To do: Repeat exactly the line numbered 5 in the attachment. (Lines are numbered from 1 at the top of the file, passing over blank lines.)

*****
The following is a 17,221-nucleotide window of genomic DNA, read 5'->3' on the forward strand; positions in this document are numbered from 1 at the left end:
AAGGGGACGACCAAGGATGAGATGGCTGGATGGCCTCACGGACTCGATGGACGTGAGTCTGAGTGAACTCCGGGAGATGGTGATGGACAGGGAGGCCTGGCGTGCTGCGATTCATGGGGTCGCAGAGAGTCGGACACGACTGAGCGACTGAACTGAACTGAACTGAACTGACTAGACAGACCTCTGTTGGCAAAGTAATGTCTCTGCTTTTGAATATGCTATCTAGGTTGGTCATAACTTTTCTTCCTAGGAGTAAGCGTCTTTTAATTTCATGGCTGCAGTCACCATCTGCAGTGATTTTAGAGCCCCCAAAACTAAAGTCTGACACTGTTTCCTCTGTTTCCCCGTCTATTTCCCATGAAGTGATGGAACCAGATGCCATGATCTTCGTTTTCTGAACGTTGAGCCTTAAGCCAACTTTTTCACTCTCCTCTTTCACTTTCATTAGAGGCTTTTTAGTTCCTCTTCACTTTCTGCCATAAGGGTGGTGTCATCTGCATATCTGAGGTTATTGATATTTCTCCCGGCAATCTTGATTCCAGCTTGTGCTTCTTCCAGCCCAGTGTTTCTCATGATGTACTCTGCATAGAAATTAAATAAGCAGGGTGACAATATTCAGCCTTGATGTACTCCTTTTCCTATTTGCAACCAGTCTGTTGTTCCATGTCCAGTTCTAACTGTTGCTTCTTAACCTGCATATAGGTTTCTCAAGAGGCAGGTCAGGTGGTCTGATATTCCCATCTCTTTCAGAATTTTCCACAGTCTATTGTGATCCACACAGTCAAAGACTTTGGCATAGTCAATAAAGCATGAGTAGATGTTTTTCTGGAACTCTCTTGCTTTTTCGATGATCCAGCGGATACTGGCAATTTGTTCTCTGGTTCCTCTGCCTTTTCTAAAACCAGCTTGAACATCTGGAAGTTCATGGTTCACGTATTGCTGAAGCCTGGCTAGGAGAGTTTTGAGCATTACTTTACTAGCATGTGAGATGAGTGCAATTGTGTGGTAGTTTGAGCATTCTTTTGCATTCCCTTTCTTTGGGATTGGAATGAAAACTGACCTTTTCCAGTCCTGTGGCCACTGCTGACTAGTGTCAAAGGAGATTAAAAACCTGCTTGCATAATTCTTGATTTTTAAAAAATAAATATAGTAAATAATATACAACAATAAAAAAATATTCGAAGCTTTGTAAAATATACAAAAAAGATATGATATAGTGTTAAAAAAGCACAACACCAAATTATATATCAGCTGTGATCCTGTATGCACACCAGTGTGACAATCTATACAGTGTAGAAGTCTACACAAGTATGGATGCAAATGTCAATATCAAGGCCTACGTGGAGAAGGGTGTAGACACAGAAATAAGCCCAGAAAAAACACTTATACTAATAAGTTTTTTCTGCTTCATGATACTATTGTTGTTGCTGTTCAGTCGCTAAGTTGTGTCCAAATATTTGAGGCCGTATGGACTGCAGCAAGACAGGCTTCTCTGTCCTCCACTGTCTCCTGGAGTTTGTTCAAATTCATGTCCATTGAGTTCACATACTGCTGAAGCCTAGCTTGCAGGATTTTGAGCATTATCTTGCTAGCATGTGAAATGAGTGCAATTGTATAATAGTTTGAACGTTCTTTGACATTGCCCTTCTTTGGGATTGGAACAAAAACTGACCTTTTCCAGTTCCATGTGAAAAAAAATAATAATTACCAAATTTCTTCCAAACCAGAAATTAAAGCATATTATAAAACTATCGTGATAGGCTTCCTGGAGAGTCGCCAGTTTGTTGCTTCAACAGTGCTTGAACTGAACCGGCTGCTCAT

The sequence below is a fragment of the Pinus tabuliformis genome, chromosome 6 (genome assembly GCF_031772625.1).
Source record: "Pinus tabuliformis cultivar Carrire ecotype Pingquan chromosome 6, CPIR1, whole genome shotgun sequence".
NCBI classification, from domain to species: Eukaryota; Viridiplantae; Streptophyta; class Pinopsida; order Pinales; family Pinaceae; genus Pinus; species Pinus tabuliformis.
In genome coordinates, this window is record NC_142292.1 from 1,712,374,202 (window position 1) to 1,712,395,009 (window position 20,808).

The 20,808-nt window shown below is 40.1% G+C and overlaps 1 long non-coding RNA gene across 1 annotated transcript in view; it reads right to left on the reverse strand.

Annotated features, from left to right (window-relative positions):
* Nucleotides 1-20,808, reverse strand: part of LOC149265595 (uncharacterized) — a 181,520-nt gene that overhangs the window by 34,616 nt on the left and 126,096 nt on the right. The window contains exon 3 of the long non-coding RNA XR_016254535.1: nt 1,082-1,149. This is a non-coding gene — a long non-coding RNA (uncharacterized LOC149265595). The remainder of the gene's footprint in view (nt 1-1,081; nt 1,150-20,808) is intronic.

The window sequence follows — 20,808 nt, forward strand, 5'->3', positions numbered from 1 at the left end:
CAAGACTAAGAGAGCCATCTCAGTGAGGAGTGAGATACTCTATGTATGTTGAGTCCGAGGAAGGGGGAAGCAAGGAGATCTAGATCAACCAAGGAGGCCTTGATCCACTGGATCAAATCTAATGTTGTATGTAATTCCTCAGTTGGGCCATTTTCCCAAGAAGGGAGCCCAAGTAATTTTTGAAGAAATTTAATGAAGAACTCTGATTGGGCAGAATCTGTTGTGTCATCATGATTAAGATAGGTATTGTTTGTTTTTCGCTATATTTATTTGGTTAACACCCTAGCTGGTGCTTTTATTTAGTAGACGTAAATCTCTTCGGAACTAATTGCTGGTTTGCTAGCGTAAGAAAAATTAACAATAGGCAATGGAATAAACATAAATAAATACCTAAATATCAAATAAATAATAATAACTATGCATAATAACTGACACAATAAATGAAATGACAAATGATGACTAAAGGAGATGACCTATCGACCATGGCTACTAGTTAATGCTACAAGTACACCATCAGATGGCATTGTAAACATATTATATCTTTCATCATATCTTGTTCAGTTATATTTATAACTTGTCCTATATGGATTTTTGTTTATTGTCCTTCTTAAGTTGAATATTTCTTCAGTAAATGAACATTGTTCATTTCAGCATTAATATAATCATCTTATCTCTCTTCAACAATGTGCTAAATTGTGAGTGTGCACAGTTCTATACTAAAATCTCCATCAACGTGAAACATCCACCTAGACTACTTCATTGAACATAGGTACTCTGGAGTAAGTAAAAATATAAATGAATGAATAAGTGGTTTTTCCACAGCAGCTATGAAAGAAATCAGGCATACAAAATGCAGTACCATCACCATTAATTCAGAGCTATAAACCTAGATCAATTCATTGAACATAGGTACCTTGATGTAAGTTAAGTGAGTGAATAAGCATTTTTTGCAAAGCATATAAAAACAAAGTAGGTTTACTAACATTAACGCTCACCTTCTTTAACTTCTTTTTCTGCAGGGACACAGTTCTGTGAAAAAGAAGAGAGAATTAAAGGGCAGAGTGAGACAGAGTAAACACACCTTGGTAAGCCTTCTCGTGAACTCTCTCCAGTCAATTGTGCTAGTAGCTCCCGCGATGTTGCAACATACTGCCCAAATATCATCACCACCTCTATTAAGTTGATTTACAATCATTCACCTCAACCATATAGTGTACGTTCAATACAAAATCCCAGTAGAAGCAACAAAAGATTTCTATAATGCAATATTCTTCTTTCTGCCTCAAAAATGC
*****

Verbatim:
NCBI classification, from domain to species: Eukaryota; Viridiplantae; Streptophyta; class Pinopsida; order Pinales; family Pinaceae; genus Pinus; species Pinus tabuliformis.